One art piece of Jewish themed art dominates this beautiful city is David, created by the artist Michelangelo.
Just across the Ponte Vecchio, in the maze of old lanes that face the Pitti Palace, is the via Ramagliau (once called Via dei Giudei or "Street of the Jews") which remains unchanged from the Renaissance. The streets are about 10 feet wide and are framed in by gray and yellow, three story houses with brown shutters.
The famous Duomo, was started in 1296, and what most people don't see, are the wooden side doors on the south side of the cathedral, where one can see one Tablet of the Law with the first five commandments written in Hebrew. Another set of carved doors were started in 1425 and finished in 1452. They are the 10 carved panels on the doors of the Baptistery, which represent 10 scenes from the Bible as carved by Lorenzo Ghiberti.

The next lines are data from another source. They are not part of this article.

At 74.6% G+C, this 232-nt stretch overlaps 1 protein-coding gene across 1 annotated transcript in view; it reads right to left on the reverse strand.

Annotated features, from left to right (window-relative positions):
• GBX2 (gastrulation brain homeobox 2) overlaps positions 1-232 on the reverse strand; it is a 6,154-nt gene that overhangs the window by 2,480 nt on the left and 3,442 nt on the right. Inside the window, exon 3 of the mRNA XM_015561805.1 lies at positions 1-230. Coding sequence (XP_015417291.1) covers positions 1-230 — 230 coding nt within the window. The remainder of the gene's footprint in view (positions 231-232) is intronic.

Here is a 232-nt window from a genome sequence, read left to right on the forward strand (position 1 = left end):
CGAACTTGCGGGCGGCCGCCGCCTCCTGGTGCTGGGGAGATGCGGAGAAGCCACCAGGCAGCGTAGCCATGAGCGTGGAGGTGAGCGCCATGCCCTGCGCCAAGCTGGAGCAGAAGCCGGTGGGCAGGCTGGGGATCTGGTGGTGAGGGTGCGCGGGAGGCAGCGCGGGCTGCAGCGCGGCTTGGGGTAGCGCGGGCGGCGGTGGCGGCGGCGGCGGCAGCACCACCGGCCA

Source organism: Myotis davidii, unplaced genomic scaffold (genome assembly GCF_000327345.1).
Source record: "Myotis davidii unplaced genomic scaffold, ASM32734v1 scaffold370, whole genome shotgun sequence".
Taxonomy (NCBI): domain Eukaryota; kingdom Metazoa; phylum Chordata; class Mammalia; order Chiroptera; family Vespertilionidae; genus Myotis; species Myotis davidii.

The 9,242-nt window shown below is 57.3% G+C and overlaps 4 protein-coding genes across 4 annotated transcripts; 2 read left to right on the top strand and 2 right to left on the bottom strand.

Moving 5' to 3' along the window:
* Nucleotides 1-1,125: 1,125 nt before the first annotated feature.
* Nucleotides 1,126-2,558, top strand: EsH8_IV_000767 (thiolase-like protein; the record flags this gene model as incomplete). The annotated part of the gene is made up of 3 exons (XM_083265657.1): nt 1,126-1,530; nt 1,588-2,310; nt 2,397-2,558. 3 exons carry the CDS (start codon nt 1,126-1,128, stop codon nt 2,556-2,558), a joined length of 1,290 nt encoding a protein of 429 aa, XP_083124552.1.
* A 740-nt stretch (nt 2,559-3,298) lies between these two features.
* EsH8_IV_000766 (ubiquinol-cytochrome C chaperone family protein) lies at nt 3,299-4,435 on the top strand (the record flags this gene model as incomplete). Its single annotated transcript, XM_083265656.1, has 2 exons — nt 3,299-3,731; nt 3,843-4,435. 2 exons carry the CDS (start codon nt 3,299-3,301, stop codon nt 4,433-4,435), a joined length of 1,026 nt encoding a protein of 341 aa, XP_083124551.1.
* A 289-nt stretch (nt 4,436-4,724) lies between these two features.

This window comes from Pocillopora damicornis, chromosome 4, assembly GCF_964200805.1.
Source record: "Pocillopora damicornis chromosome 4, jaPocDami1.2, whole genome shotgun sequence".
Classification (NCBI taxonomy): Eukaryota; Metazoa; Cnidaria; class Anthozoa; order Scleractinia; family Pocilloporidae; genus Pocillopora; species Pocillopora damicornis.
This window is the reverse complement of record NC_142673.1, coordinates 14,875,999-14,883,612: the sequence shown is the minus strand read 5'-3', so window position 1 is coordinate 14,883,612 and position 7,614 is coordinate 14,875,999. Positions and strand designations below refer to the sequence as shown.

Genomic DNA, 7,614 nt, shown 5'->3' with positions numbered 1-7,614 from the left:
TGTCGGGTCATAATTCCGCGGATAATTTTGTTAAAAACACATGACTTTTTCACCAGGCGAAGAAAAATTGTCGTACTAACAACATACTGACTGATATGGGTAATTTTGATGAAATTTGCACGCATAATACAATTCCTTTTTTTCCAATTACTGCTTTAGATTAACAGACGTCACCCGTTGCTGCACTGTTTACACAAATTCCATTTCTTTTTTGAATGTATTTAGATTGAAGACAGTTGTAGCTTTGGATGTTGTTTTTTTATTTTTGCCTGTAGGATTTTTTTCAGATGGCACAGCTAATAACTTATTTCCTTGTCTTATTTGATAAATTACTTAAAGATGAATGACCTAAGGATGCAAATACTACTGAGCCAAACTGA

The famous Medici ruler and humanist Lorenzo the Magnificent invited Sephardic Jews to settle in Florence in the fifteenth century because he wanted to have international traders and bankers in the city state. Even when the ghetto existed, restrictions were not so rigorously enforced, so Florence became a safe haven for Jewish refugees fleeing from Spain and the other Papal States. When Napoleon opened the gates of the ghetto, it was not such an enormous change as elsewhere. Again, in Florence the occupation of the Germans meant that about one-fourth of the community, including the rabbi, were sent to the death camps.